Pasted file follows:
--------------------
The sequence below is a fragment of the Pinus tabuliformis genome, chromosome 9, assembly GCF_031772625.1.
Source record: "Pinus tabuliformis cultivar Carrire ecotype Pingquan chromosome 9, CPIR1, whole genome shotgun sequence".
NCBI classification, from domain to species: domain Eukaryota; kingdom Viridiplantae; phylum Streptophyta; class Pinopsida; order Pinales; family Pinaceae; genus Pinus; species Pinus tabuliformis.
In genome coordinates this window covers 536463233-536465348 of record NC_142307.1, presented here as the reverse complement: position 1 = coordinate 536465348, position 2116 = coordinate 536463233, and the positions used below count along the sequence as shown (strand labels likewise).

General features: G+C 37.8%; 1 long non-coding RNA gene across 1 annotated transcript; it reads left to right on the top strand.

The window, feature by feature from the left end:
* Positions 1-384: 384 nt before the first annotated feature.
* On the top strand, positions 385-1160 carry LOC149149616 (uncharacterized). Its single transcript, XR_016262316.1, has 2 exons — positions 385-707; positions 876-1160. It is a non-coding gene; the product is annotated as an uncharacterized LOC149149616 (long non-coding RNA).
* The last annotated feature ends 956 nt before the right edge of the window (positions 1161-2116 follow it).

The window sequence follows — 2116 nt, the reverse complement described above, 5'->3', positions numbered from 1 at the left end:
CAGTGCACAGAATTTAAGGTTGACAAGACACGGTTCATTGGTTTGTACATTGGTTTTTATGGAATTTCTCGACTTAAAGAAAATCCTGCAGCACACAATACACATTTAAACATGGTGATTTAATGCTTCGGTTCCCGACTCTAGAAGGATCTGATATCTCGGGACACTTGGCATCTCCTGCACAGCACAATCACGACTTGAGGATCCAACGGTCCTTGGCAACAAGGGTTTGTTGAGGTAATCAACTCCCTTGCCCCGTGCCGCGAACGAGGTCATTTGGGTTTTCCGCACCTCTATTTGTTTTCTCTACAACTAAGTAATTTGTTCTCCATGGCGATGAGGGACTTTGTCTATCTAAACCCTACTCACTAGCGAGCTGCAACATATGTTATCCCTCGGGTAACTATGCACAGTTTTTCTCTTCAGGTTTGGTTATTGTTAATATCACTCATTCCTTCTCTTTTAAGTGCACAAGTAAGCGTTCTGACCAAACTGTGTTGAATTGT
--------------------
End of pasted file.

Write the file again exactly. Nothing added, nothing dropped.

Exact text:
The sequence below is a fragment of the Pinus tabuliformis genome, chromosome 9, assembly GCF_031772625.1.
Source record: "Pinus tabuliformis cultivar Carrire ecotype Pingquan chromosome 9, CPIR1, whole genome shotgun sequence".
NCBI classification, from domain to species: domain Eukaryota; kingdom Viridiplantae; phylum Streptophyta; class Pinopsida; order Pinales; family Pinaceae; genus Pinus; species Pinus tabuliformis.
In genome coordinates this window covers 536463233-536465348 of record NC_142307.1, presented here as the reverse complement: position 1 = coordinate 536465348, position 2116 = coordinate 536463233, and the positions used below count along the sequence as shown (strand labels likewise).

General features: G+C 37.8%; 1 long non-coding RNA gene across 1 annotated transcript; it reads left to right on the top strand.

The window, feature by feature from the left end:
* Positions 1-384: 384 nt before the first annotated feature.
* On the top strand, positions 385-1160 carry LOC149149616 (uncharacterized). Its single transcript, XR_016262316.1, has 2 exons — positions 385-707; positions 876-1160. It is a non-coding gene; the product is annotated as an uncharacterized LOC149149616 (long non-coding RNA).
* The last annotated feature ends 956 nt before the right edge of the window (positions 1161-2116 follow it).

The window sequence follows — 2116 nt, the reverse complement described above, 5'->3', positions numbered from 1 at the left end:
CAGTGCACAGAATTTAAGGTTGACAAGACACGGTTCATTGGTTTGTACATTGGTTTTTATGGAATTTCTCGACTTAAAGAAAATCCTGCAGCACACAATACACATTTAAACATGGTGATTTAATGCTTCGGTTCCCGACTCTAGAAGGATCTGATATCTCGGGACACTTGGCATCTCCTGCACAGCACAATCACGACTTGAGGATCCAACGGTCCTTGGCAACAAGGGTTTGTTGAGGTAATCAACTCCCTTGCCCCGTGCCGCGAACGAGGTCATTTGGGTTTTCCGCACCTCTATTTGTTTTCTCTACAACTAAGTAATTTGTTCTCCATGGCGATGAGGGACTTTGTCTATCTAAACCCTACTCACTAGCGAGCTGCAACATATGTTATCCCTCGGGTAACTATGCACAGTTTTTCTCTTCAGGTTTGGTTATTGTTAATATCACTCATTCCTTCTCTTTTAAGTGCACAAGTAAGCGTTCTGACCAAACTGTGTTGAATTGT